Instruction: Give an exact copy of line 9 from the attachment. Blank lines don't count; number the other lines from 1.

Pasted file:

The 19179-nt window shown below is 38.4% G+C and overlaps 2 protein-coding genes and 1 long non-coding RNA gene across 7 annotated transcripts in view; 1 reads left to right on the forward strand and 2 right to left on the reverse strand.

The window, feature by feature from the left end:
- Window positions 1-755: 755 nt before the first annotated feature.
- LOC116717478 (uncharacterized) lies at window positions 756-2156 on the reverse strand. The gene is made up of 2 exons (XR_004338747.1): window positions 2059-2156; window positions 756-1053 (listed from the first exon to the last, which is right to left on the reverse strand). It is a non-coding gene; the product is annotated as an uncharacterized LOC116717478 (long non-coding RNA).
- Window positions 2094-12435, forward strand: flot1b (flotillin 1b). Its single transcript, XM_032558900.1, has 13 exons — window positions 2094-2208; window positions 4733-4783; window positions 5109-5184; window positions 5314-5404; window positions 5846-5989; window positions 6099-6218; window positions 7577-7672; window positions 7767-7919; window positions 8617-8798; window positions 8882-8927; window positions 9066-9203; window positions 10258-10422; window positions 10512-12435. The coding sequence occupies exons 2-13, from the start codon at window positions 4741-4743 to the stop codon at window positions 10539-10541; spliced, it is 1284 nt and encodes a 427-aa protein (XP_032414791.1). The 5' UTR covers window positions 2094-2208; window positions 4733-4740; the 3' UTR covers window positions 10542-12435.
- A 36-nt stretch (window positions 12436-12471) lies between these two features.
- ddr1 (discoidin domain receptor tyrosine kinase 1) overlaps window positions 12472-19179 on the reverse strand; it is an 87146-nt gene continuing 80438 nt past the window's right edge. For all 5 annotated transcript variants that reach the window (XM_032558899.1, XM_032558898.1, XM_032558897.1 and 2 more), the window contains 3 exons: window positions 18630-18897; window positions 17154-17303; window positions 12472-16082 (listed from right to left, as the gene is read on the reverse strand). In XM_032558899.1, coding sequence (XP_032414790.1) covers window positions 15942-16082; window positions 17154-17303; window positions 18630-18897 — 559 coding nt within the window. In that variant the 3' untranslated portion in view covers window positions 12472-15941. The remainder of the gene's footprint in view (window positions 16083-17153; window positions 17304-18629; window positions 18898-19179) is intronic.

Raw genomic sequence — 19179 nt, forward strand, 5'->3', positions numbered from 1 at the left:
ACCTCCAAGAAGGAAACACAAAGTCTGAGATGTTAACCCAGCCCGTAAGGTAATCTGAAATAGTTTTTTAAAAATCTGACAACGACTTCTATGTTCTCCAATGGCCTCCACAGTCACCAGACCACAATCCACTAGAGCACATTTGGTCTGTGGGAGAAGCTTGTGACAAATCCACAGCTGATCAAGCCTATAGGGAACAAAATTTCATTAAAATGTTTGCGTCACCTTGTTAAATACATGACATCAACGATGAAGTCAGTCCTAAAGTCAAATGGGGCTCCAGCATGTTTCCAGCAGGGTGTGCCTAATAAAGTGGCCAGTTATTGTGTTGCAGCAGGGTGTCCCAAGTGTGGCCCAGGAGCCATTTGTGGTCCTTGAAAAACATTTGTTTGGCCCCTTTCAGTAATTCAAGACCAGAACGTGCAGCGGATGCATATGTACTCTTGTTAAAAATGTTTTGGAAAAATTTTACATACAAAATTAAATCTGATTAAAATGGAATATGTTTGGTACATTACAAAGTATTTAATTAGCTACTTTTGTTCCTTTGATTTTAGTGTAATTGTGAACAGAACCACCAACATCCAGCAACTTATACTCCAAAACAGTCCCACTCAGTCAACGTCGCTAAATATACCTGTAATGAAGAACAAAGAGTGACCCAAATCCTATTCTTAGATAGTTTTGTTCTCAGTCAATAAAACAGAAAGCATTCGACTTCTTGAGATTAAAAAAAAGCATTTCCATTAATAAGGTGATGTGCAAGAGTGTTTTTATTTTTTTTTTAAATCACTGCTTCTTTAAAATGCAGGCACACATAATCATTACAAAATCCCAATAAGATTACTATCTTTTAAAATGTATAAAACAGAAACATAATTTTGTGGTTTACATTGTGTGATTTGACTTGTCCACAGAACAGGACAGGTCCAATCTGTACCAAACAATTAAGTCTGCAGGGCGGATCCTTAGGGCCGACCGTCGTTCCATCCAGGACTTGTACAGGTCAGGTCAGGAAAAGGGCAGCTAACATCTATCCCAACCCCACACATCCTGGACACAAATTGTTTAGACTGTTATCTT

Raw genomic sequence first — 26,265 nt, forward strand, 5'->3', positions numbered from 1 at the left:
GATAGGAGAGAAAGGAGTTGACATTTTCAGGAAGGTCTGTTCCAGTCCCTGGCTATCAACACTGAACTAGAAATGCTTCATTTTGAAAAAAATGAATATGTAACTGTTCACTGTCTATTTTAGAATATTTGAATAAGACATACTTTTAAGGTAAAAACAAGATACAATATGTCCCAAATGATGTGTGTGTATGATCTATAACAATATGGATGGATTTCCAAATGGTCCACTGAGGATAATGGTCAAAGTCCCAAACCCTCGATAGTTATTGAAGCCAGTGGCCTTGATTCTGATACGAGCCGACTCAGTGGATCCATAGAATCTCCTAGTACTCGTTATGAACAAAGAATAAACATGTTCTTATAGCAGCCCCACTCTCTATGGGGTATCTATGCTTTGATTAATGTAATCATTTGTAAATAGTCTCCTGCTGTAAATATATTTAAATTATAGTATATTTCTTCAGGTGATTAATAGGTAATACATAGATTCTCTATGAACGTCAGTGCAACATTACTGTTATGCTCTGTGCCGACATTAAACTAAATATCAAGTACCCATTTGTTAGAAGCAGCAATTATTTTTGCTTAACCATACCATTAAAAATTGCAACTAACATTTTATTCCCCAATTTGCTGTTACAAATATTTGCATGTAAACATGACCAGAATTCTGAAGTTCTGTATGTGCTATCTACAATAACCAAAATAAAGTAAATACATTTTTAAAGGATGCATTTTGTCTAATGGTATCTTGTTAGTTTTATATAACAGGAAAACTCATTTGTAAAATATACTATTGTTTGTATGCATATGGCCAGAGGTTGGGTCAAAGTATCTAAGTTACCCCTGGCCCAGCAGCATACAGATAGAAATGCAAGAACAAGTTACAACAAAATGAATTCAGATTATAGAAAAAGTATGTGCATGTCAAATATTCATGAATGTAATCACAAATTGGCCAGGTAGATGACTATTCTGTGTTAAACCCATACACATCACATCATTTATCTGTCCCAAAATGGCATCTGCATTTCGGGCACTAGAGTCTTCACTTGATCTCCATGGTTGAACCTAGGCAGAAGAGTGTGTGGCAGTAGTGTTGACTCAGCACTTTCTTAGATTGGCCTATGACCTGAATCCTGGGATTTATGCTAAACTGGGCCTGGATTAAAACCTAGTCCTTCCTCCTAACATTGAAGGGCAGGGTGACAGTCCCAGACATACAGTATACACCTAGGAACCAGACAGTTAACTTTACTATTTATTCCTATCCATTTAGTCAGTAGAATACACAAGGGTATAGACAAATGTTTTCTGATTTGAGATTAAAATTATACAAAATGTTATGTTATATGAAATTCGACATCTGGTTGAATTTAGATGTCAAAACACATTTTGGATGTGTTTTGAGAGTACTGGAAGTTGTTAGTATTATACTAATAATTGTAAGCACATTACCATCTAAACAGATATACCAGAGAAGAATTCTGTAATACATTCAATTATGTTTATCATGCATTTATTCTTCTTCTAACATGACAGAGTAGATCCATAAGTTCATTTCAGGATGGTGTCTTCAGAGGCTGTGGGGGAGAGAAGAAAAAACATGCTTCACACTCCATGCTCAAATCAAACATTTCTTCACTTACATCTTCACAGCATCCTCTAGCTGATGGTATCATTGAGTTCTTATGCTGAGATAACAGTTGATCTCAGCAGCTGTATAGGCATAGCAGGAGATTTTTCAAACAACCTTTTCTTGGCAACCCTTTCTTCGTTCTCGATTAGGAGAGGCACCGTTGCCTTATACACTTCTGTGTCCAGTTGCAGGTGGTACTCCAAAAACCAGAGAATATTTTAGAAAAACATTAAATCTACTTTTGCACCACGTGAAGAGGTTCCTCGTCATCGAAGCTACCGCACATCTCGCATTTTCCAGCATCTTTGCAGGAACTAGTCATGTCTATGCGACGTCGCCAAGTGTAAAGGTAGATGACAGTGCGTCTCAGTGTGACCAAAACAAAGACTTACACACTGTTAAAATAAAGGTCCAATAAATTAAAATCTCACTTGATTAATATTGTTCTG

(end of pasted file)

ACCTCCAAGAAGGAAACACAAAGTCTGAGATGTTAACCCAGCCCGTAAGGTAATCTGAAATAGTTTTTTAAAAATCTGACAACGACTTCTATGTTCTCCAATGGCCTCCACAGTCACCAGACCACAATCCACTAGAGCACATTTGGTCTGTGGGAGAAGCTTGTGACAAATCCACAGCTGATCAAGCCTATAGGGAACAAAATTTCATTAAAATGTTTGCGTCACCTTGTTAAATACATGACATCAACGATGAAGTCAGTCCTAAAGTCAAATGGGGCTCCAGCATGTTTCCAGCAGGGTGTGCCTAATAAAGTGGCCAGTTATTGTGTTGCAGCAGGGTGTCCCAAGTGTGGCCCAGGAGCCATTTGTGGTCCTTGAAAAACATTTGTTTGGCCCCTTTCAGTAATTCAAGACCAGAACGTGCAGCGGATGCATATGTACTCTTGTTAAAAATGTTTTGGAAAAATTTTACATACAAAATTAAATCTGATTAAAATGGAATATGTTTGGTACATTACAAAGTATTTAATTAGCTACTTTTGTTCCTTTGATTTTAGTGTAATTGTGAACAGAACCACCAACATCCAGCAACTTATACTCCAAAACAGTCCCACTCAGTCAACGTCGCTAAATATACCTGTAATGAAGAACAAAGAGTGACCCAAATCCTATTCTTAGATAGTTTTGTTCTCAGTCAATAAAACAGAAAGCATTCGACTTCTTGAGATTAAAAAAAAGCATTTCCATTAATAAGGTGATGTGCAAGAGTGTTTTTATTTTTTTTTTAAATCACTGCTTCTTTAAAATGCAGGCACACATAATCATTACAAAATCCCAATAAGATTACTATCTTTTAAAATGTATAAAACAGAAACATAATTTTGTGGTTTACATTGTGTGATTTGACTTGTCCACAGAACAGGACAGGTCCAATCTGTACCAAACAATTAAGTCTGCAGGGCGGATCCTTAGGGCCGACCGTCGTTCCATCCAGGACTTGTACAGGTCAGGTCAGGAAAAGGGCAGCTAACATCTATCCCAACCCCACACATCCTGGACACAAATTGTTTAGACTGTTATCTT